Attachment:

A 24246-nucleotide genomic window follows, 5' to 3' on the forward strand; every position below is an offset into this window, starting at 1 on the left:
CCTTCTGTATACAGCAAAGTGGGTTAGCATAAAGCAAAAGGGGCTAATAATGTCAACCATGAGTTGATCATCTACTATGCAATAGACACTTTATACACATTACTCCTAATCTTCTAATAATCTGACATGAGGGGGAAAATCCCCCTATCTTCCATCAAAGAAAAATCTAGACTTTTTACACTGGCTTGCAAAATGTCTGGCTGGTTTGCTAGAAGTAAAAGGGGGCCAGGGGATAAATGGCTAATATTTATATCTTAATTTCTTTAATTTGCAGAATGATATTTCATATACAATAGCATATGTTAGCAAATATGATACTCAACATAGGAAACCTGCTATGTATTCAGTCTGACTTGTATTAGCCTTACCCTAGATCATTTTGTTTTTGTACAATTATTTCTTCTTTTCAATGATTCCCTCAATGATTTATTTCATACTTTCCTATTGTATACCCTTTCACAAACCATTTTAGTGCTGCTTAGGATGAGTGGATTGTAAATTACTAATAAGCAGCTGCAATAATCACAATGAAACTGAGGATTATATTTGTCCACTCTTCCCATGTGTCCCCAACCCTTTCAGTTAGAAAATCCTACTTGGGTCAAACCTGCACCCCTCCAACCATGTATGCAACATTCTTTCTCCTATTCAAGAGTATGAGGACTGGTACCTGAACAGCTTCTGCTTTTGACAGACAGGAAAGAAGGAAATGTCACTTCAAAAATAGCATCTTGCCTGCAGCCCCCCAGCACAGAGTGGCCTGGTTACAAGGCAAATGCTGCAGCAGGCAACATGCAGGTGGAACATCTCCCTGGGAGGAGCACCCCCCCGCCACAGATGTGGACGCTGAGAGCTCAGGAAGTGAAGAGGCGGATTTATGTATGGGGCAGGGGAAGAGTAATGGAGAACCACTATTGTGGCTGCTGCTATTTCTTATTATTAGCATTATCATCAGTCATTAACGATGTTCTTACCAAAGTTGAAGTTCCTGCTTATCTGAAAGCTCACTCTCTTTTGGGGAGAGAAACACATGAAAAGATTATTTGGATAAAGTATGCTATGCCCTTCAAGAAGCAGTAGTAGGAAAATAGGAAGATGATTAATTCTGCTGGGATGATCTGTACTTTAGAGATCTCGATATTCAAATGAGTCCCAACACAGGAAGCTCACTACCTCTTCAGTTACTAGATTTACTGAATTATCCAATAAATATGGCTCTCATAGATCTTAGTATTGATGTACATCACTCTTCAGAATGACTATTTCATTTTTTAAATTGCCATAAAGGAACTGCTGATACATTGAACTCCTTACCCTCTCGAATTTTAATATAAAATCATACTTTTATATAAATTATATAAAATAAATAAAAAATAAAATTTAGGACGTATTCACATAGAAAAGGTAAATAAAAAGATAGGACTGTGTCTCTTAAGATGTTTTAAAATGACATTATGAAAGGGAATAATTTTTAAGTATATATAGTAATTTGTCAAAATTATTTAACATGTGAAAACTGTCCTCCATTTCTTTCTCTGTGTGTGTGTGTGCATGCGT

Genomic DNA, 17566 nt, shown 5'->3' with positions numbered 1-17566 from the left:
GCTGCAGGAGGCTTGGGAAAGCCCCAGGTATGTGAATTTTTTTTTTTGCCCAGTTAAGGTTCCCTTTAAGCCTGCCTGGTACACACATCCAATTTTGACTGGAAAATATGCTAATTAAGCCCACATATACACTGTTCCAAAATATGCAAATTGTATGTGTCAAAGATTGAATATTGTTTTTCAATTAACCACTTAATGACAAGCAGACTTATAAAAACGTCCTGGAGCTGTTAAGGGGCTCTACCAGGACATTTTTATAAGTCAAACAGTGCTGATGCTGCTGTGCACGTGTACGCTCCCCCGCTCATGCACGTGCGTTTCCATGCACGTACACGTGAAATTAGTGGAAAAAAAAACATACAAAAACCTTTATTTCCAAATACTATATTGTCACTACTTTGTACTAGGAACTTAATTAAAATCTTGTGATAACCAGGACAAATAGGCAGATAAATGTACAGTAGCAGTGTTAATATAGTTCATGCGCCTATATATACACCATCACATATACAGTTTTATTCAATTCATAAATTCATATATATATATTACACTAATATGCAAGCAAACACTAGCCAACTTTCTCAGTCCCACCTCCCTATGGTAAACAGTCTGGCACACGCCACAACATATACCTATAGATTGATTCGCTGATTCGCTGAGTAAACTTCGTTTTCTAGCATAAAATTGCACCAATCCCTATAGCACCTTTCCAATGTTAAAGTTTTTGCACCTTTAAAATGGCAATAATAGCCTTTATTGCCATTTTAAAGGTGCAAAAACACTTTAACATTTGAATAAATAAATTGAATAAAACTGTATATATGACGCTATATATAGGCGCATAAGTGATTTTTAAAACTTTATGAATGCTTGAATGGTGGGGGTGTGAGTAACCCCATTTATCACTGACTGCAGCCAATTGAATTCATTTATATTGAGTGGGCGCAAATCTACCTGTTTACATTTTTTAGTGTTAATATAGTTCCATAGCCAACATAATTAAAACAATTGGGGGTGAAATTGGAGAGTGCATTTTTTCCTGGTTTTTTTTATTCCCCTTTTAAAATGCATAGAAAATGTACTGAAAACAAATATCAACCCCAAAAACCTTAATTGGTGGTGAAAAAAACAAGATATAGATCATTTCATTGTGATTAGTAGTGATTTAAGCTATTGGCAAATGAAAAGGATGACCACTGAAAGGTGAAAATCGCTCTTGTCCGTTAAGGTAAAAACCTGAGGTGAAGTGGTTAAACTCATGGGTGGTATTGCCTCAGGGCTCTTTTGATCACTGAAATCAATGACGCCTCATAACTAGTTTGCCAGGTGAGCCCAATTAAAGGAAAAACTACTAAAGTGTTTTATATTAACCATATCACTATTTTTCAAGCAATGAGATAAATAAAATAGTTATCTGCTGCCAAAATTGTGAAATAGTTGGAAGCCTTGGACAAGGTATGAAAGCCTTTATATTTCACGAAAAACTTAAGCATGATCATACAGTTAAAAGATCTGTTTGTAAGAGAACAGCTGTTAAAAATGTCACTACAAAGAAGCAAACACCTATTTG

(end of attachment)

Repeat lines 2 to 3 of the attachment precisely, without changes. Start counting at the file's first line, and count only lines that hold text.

CCTTCTGTATACAGCAAAGTGGGTTAGCATAAAGCAAAAGGGGCTAATAATGTCAACCATGAGTTGATCATCTACTATGCAATAGACACTTTATACACATTACTCCTAATCTTCTAATAATCTGACATGAGGGGGAAAATCCCCCTATCTTCCATCAAAGAAAAATCTAGACTTTTTACACTGGCTTGCAAAATGTCTGGCTGGTTTGCTAGAAGTAAAAGGGGGCCAGGGGATAAATGGCTAATATTTATATCTTAATTTCTTTAATTTGCAGAATGATATTTCATATACAATAGCATATGTTAGCAAATATGATACTCAACATAGGAAACCTGCTATGTATTCAGTCTGACTTGTATTAGCCTTACCCTAGATCATTTTGTTTTTGTACAATTATTTCTTCTTTTCAATGATTCCCTCAATGATTTATTTCATACTTTCCTATTGTATACCCTTTCACAAACCATTTTAGTGCTGCTTAGGATGAGTGGATTGTAAATTACTAATAAGCAGCTGCAATAATCACAATGAAACTGAGGATTATATTTGTCCACTCTTCCCATGTGTCCCCAACCCTTTCAGTTAGAAAATCCTACTTGGGTCAAACCTGCACCCCTCCAACCATGTATGCAACATTCTTTCTCCTATTCAAGAGTATGAGGACTGGTACCTGAACAGCTTCTGCTTTTGACAGACAGGAAAGAAGGAAATGTCACTTCAAAAATAGCATCTTGCCTGCAGCCCCCCAGCACAGAGTGGCCTGGTTACAAGGCAAATGCTGCAGCAGGCAACATGCAGGTGGAACATCTCCCTGGGAGGAGCACCCCCCCGCCACAGATGTGGACGCTGAGAGCTCAGGAAGTGAAGAGGCGGATTTATGTATGGGGCAGGGGAAGAGTAATGGAGAACCACTATTGTGGCTGCTGCTATTTCTTATTATTAGCATTATCATCAGTCATTAACGATGTTCTTACCAAAGTTGAAGTTCCTGCTTATCTGAAAGCTCACTCTCTTTTGGGGAGAGAAACACATGAAAAGATTATTTGGATAAAGTATGCTATGCCCTTCAAGAAGCAGTAGTAGGAAAATAGGAAGATGATTAATTCTGCTGGGATGATCTGTACTTTAGAGATCTCGATATTCAAATGAGTCCCAACACAGGAAGCTCACTACCTCTTCAGTTACTAGATTTACTGAATTATCCAATAAATATGGCTCTCATAGATCTTAGTATTGATGTACATCACTCTTCAGAATGACTATTTCATTTTTTAAATTGCCATAAAGGAACTGCTGATACATTGAACTCCTTACCCTCTCGAATTTTAATATAAAATCATACTTTTATATAAATTATATAAAATAAATAAAAAATAAAATTTAGGACGTATTCACATAGAAAAGGTAAATAAAAAGATAGGACTGTGTCTCTTAAGATGTTTTAAAATGACATTATGAAAGGGAATAATTTTTAAGTATATATAGTAATTTGTCAAAATTATTTAACATGTGAAAACTGTCCTCCATTTCTTTCTCTGTGTGTGTGTGTGCATGCGT

Genomic DNA, 17566 nt, shown 5'->3' with positions numbered 1-17566 from the left: